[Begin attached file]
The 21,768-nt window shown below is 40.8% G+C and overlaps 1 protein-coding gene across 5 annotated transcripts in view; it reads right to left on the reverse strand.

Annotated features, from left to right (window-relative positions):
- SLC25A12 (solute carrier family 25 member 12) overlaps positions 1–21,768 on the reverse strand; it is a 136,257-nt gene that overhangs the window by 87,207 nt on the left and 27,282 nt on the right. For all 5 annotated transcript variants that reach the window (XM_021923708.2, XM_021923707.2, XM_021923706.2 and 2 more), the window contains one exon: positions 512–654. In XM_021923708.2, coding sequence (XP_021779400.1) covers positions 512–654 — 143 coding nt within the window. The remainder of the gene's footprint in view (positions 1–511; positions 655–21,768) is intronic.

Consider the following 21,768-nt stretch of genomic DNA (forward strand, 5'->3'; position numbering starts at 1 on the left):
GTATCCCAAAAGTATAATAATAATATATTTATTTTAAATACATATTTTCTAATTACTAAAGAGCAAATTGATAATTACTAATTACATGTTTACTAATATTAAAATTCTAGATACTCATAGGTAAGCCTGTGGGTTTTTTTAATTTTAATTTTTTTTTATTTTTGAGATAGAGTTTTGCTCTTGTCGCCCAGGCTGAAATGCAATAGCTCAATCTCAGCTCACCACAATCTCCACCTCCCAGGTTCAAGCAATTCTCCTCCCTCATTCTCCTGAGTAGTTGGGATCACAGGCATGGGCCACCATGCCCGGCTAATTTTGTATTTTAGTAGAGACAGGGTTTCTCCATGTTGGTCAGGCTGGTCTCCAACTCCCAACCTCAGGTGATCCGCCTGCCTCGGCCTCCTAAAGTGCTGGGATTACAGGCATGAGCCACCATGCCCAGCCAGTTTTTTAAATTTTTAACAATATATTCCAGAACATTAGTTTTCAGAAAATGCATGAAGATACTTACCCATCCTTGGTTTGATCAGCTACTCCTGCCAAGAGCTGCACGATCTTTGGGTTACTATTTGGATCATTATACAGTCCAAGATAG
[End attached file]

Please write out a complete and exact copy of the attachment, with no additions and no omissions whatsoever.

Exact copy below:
The 21,768-nt window shown below is 40.8% G+C and overlaps 1 protein-coding gene across 5 annotated transcripts in view; it reads right to left on the reverse strand.

Annotated features, from left to right (window-relative positions):
- SLC25A12 (solute carrier family 25 member 12) overlaps positions 1–21,768 on the reverse strand; it is a 136,257-nt gene that overhangs the window by 87,207 nt on the left and 27,282 nt on the right. For all 5 annotated transcript variants that reach the window (XM_021923708.2, XM_021923707.2, XM_021923706.2 and 2 more), the window contains one exon: positions 512–654. In XM_021923708.2, coding sequence (XP_021779400.1) covers positions 512–654 — 143 coding nt within the window. The remainder of the gene's footprint in view (positions 1–511; positions 655–21,768) is intronic.

Consider the following 21,768-nt stretch of genomic DNA (forward strand, 5'->3'; position numbering starts at 1 on the left):
GTATCCCAAAAGTATAATAATAATATATTTATTTTAAATACATATTTTCTAATTACTAAAGAGCAAATTGATAATTACTAATTACATGTTTACTAATATTAAAATTCTAGATACTCATAGGTAAGCCTGTGGGTTTTTTTAATTTTAATTTTTTTTTATTTTTGAGATAGAGTTTTGCTCTTGTCGCCCAGGCTGAAATGCAATAGCTCAATCTCAGCTCACCACAATCTCCACCTCCCAGGTTCAAGCAATTCTCCTCCCTCATTCTCCTGAGTAGTTGGGATCACAGGCATGGGCCACCATGCCCGGCTAATTTTGTATTTTAGTAGAGACAGGGTTTCTCCATGTTGGTCAGGCTGGTCTCCAACTCCCAACCTCAGGTGATCCGCCTGCCTCGGCCTCCTAAAGTGCTGGGATTACAGGCATGAGCCACCATGCCCAGCCAGTTTTTTAAATTTTTAACAATATATTCCAGAACATTAGTTTTCAGAAAATGCATGAAGATACTTACCCATCCTTGGTTTGATCAGCTACTCCTGCCAAGAGCTGCACGATCTTTGGGTTACTATTTGGATCATTATACAGTCCAAGATAG